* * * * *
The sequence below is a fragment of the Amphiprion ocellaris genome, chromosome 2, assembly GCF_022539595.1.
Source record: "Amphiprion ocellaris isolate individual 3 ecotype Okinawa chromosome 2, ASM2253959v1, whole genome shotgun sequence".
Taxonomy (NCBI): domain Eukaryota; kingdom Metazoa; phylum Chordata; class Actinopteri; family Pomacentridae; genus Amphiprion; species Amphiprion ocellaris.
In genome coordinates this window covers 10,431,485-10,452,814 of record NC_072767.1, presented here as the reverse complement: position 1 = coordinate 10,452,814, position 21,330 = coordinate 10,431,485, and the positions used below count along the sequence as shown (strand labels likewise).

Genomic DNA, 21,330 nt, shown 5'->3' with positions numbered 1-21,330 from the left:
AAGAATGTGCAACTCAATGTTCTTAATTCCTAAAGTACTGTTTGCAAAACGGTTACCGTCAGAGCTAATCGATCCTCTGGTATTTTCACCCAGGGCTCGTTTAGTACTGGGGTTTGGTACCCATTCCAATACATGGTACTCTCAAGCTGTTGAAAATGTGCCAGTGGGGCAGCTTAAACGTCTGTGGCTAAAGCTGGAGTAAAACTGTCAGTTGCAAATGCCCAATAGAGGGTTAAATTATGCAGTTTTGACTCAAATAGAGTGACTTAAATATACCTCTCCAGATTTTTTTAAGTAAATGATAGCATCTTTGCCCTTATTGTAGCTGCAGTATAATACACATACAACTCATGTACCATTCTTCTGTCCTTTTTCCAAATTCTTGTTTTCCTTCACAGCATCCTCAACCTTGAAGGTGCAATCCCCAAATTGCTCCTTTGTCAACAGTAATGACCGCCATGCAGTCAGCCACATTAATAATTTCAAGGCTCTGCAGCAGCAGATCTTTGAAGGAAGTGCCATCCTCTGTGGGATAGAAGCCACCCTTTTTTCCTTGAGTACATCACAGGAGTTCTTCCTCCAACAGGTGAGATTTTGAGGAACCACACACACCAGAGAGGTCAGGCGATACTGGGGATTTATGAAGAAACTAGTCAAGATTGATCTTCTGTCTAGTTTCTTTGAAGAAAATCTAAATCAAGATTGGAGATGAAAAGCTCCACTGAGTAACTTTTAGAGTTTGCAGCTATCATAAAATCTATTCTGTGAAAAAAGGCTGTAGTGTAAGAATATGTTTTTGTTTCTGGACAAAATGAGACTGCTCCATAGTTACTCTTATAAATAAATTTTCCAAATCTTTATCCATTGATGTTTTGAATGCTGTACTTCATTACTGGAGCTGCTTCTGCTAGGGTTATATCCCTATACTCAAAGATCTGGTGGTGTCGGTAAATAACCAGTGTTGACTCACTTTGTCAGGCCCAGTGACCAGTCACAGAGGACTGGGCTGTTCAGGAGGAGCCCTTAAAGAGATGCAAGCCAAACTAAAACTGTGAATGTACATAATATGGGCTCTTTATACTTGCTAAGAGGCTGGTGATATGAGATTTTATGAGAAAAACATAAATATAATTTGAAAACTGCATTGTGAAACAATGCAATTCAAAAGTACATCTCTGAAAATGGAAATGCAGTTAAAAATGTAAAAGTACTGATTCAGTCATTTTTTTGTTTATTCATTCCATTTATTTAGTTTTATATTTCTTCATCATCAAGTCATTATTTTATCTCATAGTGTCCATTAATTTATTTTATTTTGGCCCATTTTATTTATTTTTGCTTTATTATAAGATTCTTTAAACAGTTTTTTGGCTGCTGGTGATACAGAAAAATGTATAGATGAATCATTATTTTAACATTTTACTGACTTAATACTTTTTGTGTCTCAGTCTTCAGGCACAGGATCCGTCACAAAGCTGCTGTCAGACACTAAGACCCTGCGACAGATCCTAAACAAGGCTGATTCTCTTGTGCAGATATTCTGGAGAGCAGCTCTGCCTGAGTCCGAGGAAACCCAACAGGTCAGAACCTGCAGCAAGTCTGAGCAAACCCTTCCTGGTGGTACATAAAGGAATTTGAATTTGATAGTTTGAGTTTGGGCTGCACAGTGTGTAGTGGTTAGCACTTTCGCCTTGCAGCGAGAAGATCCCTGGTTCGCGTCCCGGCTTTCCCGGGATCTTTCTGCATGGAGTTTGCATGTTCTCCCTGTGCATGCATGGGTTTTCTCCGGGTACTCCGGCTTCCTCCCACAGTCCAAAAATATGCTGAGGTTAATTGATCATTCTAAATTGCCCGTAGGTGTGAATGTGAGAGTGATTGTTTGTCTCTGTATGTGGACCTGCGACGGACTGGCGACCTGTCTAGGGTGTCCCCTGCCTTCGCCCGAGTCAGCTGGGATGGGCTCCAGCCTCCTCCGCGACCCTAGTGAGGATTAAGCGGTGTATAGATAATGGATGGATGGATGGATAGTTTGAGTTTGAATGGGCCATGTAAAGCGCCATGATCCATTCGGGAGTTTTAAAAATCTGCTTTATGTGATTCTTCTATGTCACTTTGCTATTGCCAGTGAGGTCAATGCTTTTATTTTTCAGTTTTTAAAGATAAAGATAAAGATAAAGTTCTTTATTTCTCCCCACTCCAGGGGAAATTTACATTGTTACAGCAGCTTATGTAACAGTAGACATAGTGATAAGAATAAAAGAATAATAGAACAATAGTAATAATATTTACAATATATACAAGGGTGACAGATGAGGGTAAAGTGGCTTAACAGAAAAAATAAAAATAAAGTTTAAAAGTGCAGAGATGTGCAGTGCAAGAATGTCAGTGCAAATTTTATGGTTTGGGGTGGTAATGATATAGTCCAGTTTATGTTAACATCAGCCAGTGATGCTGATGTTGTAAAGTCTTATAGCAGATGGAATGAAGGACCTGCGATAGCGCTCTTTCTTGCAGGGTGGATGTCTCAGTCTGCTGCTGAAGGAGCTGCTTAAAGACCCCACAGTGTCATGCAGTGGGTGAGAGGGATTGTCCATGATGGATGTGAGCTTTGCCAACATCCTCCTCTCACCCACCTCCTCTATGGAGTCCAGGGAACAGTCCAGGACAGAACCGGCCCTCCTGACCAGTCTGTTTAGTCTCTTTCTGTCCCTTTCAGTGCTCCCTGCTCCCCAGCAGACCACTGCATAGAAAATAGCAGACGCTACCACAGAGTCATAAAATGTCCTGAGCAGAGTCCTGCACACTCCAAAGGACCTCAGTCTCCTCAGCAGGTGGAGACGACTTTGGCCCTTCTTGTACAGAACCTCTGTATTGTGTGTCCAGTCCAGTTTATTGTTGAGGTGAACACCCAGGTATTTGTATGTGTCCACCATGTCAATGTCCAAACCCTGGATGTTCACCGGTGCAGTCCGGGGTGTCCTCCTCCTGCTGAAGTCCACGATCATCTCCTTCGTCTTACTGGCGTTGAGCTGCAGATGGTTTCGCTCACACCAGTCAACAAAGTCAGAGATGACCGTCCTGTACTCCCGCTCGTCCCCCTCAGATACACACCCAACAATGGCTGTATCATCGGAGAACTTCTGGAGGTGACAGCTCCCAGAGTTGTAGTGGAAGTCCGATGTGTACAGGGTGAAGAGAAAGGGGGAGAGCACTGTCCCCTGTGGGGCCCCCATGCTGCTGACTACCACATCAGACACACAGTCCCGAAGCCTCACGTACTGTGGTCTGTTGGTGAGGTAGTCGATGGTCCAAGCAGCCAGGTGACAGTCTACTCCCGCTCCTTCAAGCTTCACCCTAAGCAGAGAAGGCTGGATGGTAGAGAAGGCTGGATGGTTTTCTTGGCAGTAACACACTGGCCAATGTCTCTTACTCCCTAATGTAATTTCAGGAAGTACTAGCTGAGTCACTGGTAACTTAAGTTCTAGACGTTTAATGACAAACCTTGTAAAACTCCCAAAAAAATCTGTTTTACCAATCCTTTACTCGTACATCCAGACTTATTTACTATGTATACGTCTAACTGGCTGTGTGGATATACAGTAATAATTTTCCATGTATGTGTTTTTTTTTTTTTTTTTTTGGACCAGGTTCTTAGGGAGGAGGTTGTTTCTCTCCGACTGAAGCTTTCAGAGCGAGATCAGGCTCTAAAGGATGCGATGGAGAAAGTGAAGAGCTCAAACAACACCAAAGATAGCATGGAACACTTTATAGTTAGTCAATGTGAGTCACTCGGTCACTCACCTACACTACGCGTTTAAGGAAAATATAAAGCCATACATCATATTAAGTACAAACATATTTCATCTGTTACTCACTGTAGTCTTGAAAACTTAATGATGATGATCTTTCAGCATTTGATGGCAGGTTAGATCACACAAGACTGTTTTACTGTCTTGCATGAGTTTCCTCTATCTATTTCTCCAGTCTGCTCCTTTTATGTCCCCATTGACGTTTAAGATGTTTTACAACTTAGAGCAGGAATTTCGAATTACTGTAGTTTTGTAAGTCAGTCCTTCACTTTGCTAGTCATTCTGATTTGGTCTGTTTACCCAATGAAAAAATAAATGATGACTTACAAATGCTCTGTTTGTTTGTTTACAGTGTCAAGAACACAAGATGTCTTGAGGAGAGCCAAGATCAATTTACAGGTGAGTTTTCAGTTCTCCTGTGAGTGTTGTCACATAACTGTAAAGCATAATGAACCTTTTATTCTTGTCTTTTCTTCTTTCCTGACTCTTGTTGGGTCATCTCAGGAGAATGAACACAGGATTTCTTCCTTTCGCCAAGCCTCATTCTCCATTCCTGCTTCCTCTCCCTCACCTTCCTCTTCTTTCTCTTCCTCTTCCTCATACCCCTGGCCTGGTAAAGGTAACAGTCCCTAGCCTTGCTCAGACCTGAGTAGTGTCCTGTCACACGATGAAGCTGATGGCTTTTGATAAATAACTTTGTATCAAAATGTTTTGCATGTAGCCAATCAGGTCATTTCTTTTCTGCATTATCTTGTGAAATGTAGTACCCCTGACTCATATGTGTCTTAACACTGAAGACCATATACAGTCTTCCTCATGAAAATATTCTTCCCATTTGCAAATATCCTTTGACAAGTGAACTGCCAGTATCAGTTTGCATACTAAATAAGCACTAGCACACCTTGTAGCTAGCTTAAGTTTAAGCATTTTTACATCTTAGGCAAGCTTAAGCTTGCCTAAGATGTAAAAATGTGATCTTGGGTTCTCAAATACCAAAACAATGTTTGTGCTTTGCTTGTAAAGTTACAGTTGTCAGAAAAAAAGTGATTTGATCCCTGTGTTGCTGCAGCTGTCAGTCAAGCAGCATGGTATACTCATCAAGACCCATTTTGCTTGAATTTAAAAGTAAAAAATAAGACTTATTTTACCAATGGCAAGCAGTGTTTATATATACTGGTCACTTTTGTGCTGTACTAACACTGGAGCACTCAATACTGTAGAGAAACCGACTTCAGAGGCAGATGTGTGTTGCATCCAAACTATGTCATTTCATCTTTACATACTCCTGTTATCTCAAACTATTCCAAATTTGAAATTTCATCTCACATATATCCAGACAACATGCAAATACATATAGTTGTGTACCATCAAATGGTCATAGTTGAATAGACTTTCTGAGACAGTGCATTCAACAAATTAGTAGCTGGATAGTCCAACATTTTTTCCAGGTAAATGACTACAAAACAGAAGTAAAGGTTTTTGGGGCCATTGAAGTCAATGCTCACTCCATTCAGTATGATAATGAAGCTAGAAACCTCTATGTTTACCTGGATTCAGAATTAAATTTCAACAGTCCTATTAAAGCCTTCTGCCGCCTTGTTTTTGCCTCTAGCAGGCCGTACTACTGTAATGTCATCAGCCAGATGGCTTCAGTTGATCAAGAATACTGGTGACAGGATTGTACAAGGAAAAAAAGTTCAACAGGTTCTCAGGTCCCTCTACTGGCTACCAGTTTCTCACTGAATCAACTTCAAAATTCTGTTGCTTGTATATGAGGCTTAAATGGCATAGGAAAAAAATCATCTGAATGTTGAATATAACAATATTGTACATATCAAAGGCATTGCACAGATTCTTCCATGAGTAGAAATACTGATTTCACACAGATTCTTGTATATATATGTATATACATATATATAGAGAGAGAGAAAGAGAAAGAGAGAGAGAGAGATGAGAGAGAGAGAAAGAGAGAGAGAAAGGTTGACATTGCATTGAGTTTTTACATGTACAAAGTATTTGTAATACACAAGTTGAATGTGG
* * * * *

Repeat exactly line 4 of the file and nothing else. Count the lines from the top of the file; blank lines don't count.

In genome coordinates this window covers 10,431,485-10,452,814 of record NC_072767.1, presented here as the reverse complement: position 1 = coordinate 10,452,814, position 21,330 = coordinate 10,431,485, and the positions used below count along the sequence as shown (strand labels likewise).